Reason Magazine asked students at the University of Southern California to define “hate speech.”
Among the students surveyed, Reason found plenty of wannabee dictators eager to offer their definitions of hate speech and ready to make it a crime.
The lines students drew between what was or was not hate speech were arbitrary. The statement “Muslims shouldn’t be allowed into the U.S.” was labeled as hate speech by some students. While statements such as “men are scum” and “all white people are racist” were not labeled as hate speech.
And it is not just college students who no longer believe in 1stAmendment protections of speech. According to the Cato Institute 2017 Free Speech and Tolerance Survey, 40 percent of Americans think the government should prevent hate speech.
In the Cato survey, 82 percent of respondents agreed that it is hard to ban hate speech because we can’t define it. Yet apparently, many Americans do not cherish the right of speech.
There is no way to sugarcoat these findings: Growing numbers of Americans no longer believe in the Founders vision that the function of government is to protect citizen’s pre-existing and unalienable rights.
Government only has the limited powers explicitly granted by the U.S. Constitution. The vast residual of unenumerated powers is reserved to the people as pre-existing and unalienable rights.
How to Secure Rights
When the first amendments to the Constitution—the Bill of Rights—were being debated, Madison and other Founders were rightfully concerned that protecting enumerated rights would later be interpreted to mean the only rights people had would be those rights named in the Constitution.
Every Founder was a fundamentalist on the right of freedom of speech—the only debate was how to best protect this and other rights.
In Federalist Paper No. 84, Alexander Hamilton argued that a bill of rights could be “dangerous:”
“They [enumerated rights] would contain various exceptions to powers not granted; and, on this very account, would afford a colorable pretext to claim more than were granted. For why declare that things shall not be done which there is no power to do? Why, for instance, should it be said that the liberty of the press shall not be restrained, when no power is given by which restrictions may be imposed.”
In a speech before Congress Madison, bridging divides, acknowledged the fears of those who were opposed to enumerating rights:
“It has been objected also against a bill of rights, that, by enumerating particular exceptions to the grant of power, it would disparage those rights which were not placed in that enumeration; and it might follow by implication, that those rights which were not singled out, were intended to be assigned into the hands of the General Government, and were consequently insecure.”
Madison’s brilliant solution to those fears was the 9thAmendment to the Constitution: “The enumeration in the Constitution, of certain rights, shall not be construed to deny or disparage others retained by the people.”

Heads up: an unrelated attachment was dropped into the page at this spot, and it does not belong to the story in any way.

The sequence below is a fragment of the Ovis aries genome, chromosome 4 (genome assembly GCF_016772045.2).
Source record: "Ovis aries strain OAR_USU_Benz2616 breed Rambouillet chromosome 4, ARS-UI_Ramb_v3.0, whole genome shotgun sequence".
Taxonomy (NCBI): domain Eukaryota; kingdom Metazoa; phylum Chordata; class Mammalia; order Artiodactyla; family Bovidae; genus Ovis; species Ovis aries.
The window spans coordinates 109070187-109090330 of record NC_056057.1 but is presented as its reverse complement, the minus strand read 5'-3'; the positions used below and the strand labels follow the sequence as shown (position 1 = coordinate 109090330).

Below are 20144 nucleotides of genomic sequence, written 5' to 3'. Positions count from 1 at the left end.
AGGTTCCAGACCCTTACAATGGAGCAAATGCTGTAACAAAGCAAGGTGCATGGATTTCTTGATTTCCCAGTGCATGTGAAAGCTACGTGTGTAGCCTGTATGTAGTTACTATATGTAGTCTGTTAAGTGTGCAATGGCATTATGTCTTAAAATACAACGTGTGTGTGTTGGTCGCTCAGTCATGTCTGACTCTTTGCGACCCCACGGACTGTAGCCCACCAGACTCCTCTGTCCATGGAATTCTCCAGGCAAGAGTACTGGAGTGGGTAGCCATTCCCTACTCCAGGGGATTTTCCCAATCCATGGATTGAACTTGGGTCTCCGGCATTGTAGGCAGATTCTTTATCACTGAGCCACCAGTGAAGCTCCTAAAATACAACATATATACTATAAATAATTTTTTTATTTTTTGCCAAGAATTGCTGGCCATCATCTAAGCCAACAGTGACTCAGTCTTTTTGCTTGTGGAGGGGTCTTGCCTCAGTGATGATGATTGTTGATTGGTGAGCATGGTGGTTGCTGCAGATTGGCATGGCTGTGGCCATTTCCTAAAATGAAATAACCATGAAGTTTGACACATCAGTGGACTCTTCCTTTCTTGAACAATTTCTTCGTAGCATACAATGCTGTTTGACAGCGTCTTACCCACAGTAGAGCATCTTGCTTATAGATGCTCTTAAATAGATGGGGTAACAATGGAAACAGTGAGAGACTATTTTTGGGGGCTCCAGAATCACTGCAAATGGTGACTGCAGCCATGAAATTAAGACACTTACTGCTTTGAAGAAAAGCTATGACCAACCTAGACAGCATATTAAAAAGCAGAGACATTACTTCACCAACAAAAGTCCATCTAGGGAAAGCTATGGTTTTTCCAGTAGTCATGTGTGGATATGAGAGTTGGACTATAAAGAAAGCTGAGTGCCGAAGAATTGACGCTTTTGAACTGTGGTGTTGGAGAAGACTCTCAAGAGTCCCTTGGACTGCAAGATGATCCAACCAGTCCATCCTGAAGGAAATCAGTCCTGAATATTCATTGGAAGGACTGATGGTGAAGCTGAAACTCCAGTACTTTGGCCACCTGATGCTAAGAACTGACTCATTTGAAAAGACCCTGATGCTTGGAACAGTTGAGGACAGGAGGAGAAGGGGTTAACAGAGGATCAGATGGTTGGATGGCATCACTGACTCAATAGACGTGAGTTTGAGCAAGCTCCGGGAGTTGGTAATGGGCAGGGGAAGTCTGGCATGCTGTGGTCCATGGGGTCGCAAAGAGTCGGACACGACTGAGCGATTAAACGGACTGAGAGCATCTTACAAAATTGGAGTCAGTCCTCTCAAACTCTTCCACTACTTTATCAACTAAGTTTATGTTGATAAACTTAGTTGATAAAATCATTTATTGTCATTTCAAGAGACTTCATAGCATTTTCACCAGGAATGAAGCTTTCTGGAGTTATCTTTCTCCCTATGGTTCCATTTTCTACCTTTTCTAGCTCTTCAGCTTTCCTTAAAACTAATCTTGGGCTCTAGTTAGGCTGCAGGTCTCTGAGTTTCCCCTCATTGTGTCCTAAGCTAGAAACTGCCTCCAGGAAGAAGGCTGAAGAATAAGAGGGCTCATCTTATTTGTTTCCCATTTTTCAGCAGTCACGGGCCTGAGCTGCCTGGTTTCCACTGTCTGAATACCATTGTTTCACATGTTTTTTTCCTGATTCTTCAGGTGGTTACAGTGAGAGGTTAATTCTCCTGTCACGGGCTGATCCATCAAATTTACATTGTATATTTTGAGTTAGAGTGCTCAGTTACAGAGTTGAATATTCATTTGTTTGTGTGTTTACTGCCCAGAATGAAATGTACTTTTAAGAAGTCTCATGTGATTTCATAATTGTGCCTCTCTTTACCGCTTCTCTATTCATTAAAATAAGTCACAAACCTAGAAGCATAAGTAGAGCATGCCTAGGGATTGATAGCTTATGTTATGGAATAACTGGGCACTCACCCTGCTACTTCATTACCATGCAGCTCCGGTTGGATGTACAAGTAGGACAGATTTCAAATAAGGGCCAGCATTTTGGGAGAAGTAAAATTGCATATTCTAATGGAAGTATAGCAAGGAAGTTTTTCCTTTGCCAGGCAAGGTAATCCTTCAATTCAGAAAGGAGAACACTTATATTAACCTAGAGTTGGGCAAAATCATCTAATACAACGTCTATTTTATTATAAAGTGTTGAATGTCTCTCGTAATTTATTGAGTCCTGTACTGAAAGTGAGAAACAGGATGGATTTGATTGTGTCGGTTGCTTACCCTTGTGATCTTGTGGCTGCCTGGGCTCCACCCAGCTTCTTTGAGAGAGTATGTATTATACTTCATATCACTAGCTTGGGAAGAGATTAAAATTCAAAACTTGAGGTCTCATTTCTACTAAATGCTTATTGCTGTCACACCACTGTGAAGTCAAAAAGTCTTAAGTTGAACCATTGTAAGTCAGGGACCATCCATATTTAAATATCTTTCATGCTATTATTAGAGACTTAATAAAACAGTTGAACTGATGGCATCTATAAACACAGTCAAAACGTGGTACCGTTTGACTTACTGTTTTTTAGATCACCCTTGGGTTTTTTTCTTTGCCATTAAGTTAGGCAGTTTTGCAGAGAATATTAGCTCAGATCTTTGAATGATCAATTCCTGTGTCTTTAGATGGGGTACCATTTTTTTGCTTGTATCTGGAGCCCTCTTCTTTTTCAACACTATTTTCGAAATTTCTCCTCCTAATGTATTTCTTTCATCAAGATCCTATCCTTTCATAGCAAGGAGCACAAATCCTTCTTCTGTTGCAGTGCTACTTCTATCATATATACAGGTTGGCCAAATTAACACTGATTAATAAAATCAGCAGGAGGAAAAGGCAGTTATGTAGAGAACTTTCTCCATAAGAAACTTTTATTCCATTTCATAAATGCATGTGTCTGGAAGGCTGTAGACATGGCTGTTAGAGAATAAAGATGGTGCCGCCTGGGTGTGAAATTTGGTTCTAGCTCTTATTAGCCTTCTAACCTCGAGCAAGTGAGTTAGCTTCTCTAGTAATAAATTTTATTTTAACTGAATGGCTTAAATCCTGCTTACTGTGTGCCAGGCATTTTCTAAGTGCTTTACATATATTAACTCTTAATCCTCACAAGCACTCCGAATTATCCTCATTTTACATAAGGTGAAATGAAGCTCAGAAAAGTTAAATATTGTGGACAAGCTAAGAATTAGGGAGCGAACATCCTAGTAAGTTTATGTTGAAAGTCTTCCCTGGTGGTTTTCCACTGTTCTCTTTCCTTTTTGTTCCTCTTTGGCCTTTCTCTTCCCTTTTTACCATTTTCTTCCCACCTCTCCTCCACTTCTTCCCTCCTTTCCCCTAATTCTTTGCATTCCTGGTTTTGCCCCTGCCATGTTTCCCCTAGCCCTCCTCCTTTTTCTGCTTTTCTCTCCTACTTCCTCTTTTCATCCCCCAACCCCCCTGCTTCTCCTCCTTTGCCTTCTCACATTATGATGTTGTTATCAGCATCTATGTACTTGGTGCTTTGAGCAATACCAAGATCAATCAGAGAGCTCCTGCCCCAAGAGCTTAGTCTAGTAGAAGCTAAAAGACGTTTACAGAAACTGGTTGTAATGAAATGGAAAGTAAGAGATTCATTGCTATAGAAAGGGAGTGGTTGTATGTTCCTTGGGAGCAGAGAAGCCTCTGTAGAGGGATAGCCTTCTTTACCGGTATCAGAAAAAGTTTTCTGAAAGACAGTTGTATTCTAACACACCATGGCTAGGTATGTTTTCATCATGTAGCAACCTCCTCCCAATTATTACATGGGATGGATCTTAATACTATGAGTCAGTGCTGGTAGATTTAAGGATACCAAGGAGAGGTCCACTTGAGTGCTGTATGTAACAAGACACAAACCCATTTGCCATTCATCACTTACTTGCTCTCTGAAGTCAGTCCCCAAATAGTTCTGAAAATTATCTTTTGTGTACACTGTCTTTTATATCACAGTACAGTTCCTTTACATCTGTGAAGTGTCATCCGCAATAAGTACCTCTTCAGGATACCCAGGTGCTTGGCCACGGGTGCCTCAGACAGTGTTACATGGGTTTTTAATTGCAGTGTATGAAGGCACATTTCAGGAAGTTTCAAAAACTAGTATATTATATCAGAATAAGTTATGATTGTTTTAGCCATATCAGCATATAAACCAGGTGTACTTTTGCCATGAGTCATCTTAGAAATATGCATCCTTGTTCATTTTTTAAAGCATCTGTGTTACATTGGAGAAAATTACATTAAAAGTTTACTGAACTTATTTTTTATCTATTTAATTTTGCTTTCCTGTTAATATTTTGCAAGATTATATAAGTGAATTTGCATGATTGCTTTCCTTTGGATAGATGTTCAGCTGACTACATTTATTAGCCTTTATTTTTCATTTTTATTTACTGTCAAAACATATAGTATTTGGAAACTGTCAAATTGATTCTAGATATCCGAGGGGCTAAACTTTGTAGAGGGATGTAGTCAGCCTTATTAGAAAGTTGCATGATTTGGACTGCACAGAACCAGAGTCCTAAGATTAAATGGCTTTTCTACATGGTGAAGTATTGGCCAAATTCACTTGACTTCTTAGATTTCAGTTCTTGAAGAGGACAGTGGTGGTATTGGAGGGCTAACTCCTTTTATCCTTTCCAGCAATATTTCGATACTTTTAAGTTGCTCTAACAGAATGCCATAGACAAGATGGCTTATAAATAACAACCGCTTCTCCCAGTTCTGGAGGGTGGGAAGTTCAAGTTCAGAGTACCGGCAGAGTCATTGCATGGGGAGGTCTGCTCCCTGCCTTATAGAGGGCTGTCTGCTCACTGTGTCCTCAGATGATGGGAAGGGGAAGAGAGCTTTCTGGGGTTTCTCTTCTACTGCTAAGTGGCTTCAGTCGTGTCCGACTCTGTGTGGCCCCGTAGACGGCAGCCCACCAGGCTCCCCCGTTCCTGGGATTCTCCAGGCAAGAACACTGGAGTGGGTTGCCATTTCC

Unfortunately for America, the clear meaning of the 9thhas been largely ignored by the Supreme Court. Consequently, government has expanded regulations into areas that the Founders never intended.
Today, the American public is willing to ignore the meaning of the 1st Amendment which clearly states, “Congress shall make no law respecting an establishment of religion, or prohibiting the free exercise thereof; or abridging the freedom of speech, or of the press.…”
America’s Founders would have been appalled at the idea that speech was subject to government limitations.
Consider for a moment the Chinese Constitution which seemingly guarantees “freedom of speech.” However, all freedoms granted are meaningless, as rights are taken away by Article 51 of the Chinese Constitution: “The exercise by citizens of the People's Republic of China of their freedoms and rights may not infringe upon the interests of the state, of society and of the collective, or upon the lawful freedoms and rights of other citizens.”
Have we reached the point that many Americans are akin in their political philosophy to the relatively totalitarian Chinese government?
When some Americans argue that hate speech infringes on the rights of others, are they not using the same logic set out in Article 51 of the Chinese Constitution?
Democracy Does Not Protect Rights
In Federalist Paper No. 10 Madison explains that democracy offers no protection against the passion of a faction opposed to liberty: “When a majority is included in a faction, the form of popular government…enables it to sacrifice to its ruling passion…both the public good and the rights of other citizens.”
One cure for the tyranny of factions who attempt to usurp unalienable rights was, of course, strict limits on the power of government.
A government that protects unalienable rights is rooted in the hearts and minds of its citizens. Today, not knowing the principles of liberty, almost 40 percent of Americans believe the right of free speech should be regulated by government. At the same time, according to the Cato survey, “71% of Americans believe that political correctness has done more to silence important discussions our society needs to have.”
When the people no longer believe in strict limits on the powers of government, can our loss of liberty be far behind? If free speech is to survive, we the people must believe in it.
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